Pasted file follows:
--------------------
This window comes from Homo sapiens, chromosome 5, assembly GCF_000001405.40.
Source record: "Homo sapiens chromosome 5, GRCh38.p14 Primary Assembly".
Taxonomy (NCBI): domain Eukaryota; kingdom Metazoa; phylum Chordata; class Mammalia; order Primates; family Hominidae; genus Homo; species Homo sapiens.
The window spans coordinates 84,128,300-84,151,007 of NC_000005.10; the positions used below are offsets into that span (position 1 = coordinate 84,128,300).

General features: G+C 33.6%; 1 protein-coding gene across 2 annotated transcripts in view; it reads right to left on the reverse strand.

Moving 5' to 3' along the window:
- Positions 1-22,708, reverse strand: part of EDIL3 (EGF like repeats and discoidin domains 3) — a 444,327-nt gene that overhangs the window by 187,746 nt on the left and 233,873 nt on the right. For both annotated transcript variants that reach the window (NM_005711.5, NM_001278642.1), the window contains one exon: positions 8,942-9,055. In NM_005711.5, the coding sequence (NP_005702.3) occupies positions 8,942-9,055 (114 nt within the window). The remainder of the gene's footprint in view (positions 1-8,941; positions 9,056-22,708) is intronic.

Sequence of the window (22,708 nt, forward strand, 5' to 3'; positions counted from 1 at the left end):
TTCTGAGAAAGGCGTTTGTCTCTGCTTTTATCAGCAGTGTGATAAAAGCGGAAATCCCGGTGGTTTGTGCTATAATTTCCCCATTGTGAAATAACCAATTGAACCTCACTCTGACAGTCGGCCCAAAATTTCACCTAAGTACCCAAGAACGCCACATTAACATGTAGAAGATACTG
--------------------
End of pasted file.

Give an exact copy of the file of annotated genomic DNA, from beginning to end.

This window comes from Homo sapiens, chromosome 5, assembly GCF_000001405.40.
Source record: "Homo sapiens chromosome 5, GRCh38.p14 Primary Assembly".
Taxonomy (NCBI): domain Eukaryota; kingdom Metazoa; phylum Chordata; class Mammalia; order Primates; family Hominidae; genus Homo; species Homo sapiens.
The window spans coordinates 84,128,300-84,151,007 of NC_000005.10; the positions used below are offsets into that span (position 1 = coordinate 84,128,300).

General features: G+C 33.6%; 1 protein-coding gene across 2 annotated transcripts in view; it reads right to left on the reverse strand.

Moving 5' to 3' along the window:
- Positions 1-22,708, reverse strand: part of EDIL3 (EGF like repeats and discoidin domains 3) — a 444,327-nt gene that overhangs the window by 187,746 nt on the left and 233,873 nt on the right. For both annotated transcript variants that reach the window (NM_005711.5, NM_001278642.1), the window contains one exon: positions 8,942-9,055. In NM_005711.5, the coding sequence (NP_005702.3) occupies positions 8,942-9,055 (114 nt within the window). The remainder of the gene's footprint in view (positions 1-8,941; positions 9,056-22,708) is intronic.

Sequence of the window (22,708 nt, forward strand, 5' to 3'; positions counted from 1 at the left end):
TTCTGAGAAAGGCGTTTGTCTCTGCTTTTATCAGCAGTGTGATAAAAGCGGAAATCCCGGTGGTTTGTGCTATAATTTCCCCATTGTGAAATAACCAATTGAACCTCACTCTGACAGTCGGCCCAAAATTTCACCTAAGTACCCAAGAACGCCACATTAACATGTAGAAGATACTG